A package of measures to safeguard patients in Europe has been hailed as a "positive step forward" by the NHS European Office.
Elisabetta Zanon, director of the NHS European Office said: "We are pleased with the progress that has been made and will continue to raise awareness of the remaining areas of concern."
Zanon added: "The NHS needs to ensure the right checks and balances are in place to protect patients from dangerous care from health professionals."
European parliament members (MEPs) approved measures to update the rules on doctors and nurses who move from one European country to another for work.
Regulatory bodies like the General Medical Council (GMC) will ensure that clinicians can speak the language of the country they are going to, according to proposed changes.
The MEPs also suggested a warning system, so that member states would know within 48 hours when a clinician is struck off their own country's register.
It is hoped this would prevent doctors from "shopping around" and travelling to other European countries to treat patients.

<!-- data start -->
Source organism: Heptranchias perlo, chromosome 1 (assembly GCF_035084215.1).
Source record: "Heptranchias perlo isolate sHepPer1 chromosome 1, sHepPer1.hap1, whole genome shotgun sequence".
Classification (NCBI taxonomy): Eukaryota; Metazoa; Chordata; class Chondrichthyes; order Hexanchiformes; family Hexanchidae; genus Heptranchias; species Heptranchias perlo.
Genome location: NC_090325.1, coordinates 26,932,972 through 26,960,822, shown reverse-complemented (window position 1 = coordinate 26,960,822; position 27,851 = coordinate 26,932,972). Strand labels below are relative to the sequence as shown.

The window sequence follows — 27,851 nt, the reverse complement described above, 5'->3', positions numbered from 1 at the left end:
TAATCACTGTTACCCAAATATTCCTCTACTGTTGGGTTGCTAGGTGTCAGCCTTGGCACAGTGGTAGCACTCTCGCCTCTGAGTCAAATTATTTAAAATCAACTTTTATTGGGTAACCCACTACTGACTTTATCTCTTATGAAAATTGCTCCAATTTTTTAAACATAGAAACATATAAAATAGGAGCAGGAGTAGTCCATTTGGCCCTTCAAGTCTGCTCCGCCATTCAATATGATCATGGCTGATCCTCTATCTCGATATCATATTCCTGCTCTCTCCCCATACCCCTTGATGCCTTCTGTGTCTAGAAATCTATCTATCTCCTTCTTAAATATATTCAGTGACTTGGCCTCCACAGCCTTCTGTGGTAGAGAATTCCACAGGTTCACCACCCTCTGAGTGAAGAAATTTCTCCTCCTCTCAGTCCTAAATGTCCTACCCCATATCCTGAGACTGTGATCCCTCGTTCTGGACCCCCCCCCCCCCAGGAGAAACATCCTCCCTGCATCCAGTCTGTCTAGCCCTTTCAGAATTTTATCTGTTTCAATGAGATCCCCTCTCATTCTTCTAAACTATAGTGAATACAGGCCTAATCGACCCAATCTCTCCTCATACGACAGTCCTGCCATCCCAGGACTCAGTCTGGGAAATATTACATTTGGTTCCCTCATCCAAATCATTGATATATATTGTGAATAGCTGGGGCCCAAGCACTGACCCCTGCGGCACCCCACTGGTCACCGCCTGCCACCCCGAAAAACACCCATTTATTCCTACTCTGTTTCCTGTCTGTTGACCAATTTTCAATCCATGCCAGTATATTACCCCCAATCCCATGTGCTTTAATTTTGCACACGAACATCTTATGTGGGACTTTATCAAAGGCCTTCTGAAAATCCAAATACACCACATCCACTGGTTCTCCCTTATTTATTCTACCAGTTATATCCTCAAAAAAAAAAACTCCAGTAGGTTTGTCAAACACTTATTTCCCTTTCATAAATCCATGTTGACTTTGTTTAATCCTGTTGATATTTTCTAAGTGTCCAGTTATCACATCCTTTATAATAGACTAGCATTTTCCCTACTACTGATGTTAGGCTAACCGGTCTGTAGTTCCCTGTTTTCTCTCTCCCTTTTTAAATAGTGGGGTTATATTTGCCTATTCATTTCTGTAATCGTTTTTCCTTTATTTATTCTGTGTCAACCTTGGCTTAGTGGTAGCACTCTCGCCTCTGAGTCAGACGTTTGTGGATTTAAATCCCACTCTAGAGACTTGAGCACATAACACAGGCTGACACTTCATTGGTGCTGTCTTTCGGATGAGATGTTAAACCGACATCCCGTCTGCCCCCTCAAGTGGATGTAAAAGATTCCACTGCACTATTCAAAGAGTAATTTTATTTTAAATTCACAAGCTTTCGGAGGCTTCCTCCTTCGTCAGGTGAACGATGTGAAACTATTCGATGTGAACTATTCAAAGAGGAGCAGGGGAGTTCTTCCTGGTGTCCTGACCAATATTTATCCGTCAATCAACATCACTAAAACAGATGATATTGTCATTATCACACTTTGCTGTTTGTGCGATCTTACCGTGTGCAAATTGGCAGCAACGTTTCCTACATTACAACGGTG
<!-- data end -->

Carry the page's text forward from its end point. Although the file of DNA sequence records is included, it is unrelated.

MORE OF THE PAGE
"We need health professionals to be able to move around Europe freely and use their expertise, but patient safety must be our first priority," said Elisabetta Zanon,
Doctors' training will also remain five years long, instead of increasing by a year, which the NHS European Office said would be "unnecessary".
Together with UK health organisations like the Royal College of Nursing (RCN), the NHS European Office lobbied to secure changes to the European Commission's proposals.
Chief executive and general secretary of the RCN, Dr Peter Carter said he is encouraged by the suggestion of introducing language checks on EU health professionals.
"This will ensure that health care staff can communicate with their colleagues and patients," he said.
The measures will be subject to a European Parliament vote later this year, before it can become law.
The NHS European Office, part of the NHS Confederation, is the link between European policy makers and NHS trusts.
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